31 December 2008

Today is New Year's Eve, the last day of the year.

In Mexico, people eat one grape with each of the 12 clock chimes at midnight, and make a wish for the coming year.

In Venezuela, they wear yellow underwear for a year of good luck.

In Japan, people eat soba because long thin noodles symbolize longevity, and at midnight, temple bells ring 108 times, matching the 108 attachments in the mind that need to be purified before the New Year.

At midnight in Greece, families cut a cake called a vasilopita, which has a coin baked inside; whoever gets the coin will have a lucky year.

In this country, the most famous celebration is in New York City's Times Square, where up to one million people gather each New Year's Eve to watch a ball drop. (From Writer's Almanac.org Image from Flickr)

30 December 2008

Sometimes, This is How I Feel

This is what happened to the kitteh who couldn't quite "Hang In There."
{Image From Cute Overload.}

Who Do They Think I Am?

:::::::::::::::::::::::::::::::::::::::::::::: incredibly gorgeous images from here:Proposals by Cecilia Woloch

Mistaking me for someone else,
he asked me to marry him. This has
happened more than once. The first time,
I was eighteen and the boy had
a diamond ring in a box.
It was the Fourth of July,
it was dark, he said, Happy
Independence Day. Of course,
the ring was too large and
slipped right off my finger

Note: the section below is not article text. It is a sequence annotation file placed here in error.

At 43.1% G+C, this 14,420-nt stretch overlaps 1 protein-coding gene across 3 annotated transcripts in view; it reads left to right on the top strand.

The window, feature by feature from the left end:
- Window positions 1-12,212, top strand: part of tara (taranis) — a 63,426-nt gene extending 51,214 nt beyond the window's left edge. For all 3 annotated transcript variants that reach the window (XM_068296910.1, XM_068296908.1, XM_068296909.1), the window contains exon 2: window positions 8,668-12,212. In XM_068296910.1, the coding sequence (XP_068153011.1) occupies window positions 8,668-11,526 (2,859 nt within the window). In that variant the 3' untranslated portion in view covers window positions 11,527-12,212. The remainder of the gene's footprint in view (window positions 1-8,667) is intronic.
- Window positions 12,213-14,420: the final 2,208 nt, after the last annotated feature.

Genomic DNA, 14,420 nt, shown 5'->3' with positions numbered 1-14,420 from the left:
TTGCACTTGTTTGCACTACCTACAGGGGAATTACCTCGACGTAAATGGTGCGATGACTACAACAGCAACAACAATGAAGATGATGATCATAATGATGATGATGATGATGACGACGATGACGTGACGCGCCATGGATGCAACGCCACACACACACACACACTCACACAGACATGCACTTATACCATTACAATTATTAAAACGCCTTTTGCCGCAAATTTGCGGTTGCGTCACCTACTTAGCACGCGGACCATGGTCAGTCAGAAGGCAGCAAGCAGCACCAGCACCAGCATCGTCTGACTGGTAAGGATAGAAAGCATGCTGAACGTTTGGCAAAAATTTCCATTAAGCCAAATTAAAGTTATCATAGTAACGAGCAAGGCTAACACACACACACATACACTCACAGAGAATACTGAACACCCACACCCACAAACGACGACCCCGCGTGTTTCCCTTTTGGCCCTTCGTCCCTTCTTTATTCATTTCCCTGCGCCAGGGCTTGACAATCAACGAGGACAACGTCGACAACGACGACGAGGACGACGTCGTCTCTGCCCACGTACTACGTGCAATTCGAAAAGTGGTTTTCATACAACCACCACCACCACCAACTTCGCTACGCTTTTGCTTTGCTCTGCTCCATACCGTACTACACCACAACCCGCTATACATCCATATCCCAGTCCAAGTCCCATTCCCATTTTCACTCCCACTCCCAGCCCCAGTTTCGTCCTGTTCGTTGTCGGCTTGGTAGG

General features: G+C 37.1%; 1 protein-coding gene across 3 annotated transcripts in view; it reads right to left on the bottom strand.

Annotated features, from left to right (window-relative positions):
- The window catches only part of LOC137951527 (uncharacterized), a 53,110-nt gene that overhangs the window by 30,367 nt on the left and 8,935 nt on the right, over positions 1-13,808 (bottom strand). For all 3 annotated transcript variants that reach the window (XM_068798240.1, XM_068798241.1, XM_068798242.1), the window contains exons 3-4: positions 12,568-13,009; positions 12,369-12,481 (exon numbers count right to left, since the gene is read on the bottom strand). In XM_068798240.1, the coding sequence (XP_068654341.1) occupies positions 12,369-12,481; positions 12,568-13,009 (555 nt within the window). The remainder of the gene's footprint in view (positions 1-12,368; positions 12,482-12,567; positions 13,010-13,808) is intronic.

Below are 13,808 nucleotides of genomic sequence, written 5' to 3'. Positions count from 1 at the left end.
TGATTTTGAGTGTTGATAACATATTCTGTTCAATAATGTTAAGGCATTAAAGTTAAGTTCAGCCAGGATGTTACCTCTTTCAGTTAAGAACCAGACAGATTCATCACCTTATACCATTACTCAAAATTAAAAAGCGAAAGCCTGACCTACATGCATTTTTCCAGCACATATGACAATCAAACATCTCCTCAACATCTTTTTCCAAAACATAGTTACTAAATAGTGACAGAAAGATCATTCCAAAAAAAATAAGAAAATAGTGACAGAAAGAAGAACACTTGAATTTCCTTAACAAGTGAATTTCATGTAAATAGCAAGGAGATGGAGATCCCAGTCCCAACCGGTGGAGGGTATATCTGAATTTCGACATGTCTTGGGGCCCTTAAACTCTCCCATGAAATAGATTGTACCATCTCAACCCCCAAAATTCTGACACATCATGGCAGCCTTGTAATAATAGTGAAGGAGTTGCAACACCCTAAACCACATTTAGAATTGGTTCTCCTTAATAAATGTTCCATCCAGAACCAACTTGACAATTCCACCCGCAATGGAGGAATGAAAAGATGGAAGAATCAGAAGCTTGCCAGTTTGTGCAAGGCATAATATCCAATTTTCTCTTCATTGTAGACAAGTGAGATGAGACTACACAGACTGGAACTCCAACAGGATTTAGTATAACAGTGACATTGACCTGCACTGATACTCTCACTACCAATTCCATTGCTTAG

into the grass.
(It belonged to someone else:
the woman he married, eventually.)

And when I was twenty-one, that redhead,
sloe-eyed and slinking out of his grief,
said he'd imagined I'd be his wife. But he was
mistaken. It wasn't me.
Then a drunk who drove too fast,
who threw the proposal over his shoulder
like some glittering, tattered scarf.
I staggered out of his car, saying,
No thanks, No thanks, No thanks.

And the man over eggs one morning,
in the midst of an argument, saying
he planned to wait for spring to
ask for my hand, then he never asked.

(So of course, I married
that one for a while; spent years convincing him
I was not his cup of coffee, not his girl.)

And in Prague, on a bridge called the
Karluv Most, a stranger, a refugee,
who mistook the way I stared at the
river for thinking of suicide.
Who mistook my American passport
for his ticket out of there.

And others-the man whose children
grabbed the food off my plate, called me
her; the man in Chartres Cathedral
humming the wedding march into my
ear. And tonight, at dinner with friends,
happy, discussing their wedding
plans, a man I've known for a couple of hours
turning to ask me to marry him.

I don't know who they think I am.
Do I look like a bride in these rags
of wind?
Do I look like the angel of home and hearth
with this strange green
fire in my hands?

{from writersalmanac.org dec. 30, 2008}

29 December 2008

Literary Jewelry and Yes!

From Lioness Den Jewelry's Etsy shoppe. Famous last works from fine works of literature. My heart beats so that I can hardly speak.

Featured Post

Dear Republican Party

First in a series. Hopefully.